Wednesday, June 10, 2009

Amy J. Ransom doesn't play fair in the May NYRSF

David G. Hartwell, the reviews and features editor for The New York Review of Science Fiction, tells me my rebuttal to American academic Amy J. Ransom can't appear in print until three months from now, long after the end of the Worldcon in Montreal, and so I'm posting it here:

Amy J. Ransom's frame for her article in the May 2009 NYRSF is just plain silly (as is the article's title, which is, in part: "SFQ: More than Just a Hobby"). She leads with a reference to my blog posting that enumerated significant Canadian-SF anniversaries occurring in 2009 (and then mangled the URL of the entry so no one could consult it easily), then posits a supposed "companion" list for French-Canadian SF: the 13th anniversary of this, the 21st anniversary of that, the 16th of something else, another 13th, and the 11th of yet one more thing.

But every year is the anniversary of each preceding year. I had shown — within hours of its selection as a venue — why a Worldcon in Canada (not just in Montreal), in 2009, on the 30th, 25th, and 20th anniversaries of signal events in the history of Canadian SF, was appropriate. If I could have cherry-picked, as she did, from all of history (the 6th anniversary of this, the 17th of that), I could have produced a much longer list.

Ransom wrongly characterizes my list as being solely about English Canadian SF. Three of my eight anniversaries have significant French Canadian components: the first and all subsequent volumes (including the one I co-edited) of the Tesseracts anthology series; the founding of the bilingual national writers association SF Canada; and the gathering together of French and English writers that was ConText.

Still, Ransom is deliberately unfair in failing to mention that in a comment to my own blog posting I also listed three significant French-Canadian anniversaries, including the only two significant ones — that is, those ending in a zero or five — that Ransom herself mentions, plus one she missed.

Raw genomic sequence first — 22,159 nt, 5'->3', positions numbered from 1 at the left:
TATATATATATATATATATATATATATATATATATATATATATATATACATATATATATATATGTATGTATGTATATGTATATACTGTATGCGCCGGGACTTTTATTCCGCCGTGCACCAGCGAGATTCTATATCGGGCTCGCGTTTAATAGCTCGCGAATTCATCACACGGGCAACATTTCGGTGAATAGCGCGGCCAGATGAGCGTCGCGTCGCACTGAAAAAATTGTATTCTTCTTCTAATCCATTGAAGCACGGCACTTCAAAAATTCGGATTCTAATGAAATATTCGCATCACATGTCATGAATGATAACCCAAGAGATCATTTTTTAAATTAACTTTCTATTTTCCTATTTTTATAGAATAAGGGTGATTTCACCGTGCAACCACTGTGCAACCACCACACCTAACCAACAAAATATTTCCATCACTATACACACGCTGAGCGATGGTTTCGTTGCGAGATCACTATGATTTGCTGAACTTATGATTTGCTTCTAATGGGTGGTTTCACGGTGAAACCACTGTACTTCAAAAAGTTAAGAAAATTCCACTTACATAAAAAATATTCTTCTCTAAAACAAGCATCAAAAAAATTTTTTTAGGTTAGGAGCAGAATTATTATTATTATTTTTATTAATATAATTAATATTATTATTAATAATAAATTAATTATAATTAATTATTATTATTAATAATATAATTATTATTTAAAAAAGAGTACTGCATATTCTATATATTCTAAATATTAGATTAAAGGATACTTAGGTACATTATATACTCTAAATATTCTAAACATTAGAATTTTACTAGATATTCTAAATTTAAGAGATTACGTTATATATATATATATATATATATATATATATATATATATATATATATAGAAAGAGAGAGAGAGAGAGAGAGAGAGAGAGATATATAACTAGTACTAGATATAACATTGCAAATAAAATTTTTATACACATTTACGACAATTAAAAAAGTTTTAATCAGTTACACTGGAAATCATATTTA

And her conclusion (and the basis for part of the title), quoting six words selectively from what I said seven years ago, to wit, "French-Canadian sf is a hobby," and then asking but failing to answer the question of whether on a per capita basis there really are more Anglo-Canadian SF writers doing this for a living, is specious.

First, what I actually said, in response to interviewer Steven H. Silver's question, was much fuller: "English-Canadian SF can be a profession: people like me, Spider Robinson, William Gibson, Karl Schroeder, and Julie Czerneda do it for a living. French-Canadian SF is a hobby; there's just no way you can do it as your principal undertaking in life. It's got more in common with poetry — a labor of love, often, to be sure, producing exceptionally fine work, but confined to small presses, and read, to be honest, by only a few hundred people."

To my list above, one could add, among others, Nalo Hopkinson, Karin Lowachee, Kenneth Oppel, Jo Walton, Peter Watts, and Robert Charles Wilson — and that's before starting to include the fantasists who sometimes work in SF (Tanya Huff, Dave Duncan, etc.). Leaving hanging a question the answer to which is obvious and pretending instead that it's a profound poser is not argumentation, it's deception — and Ransom does no one a service by it.

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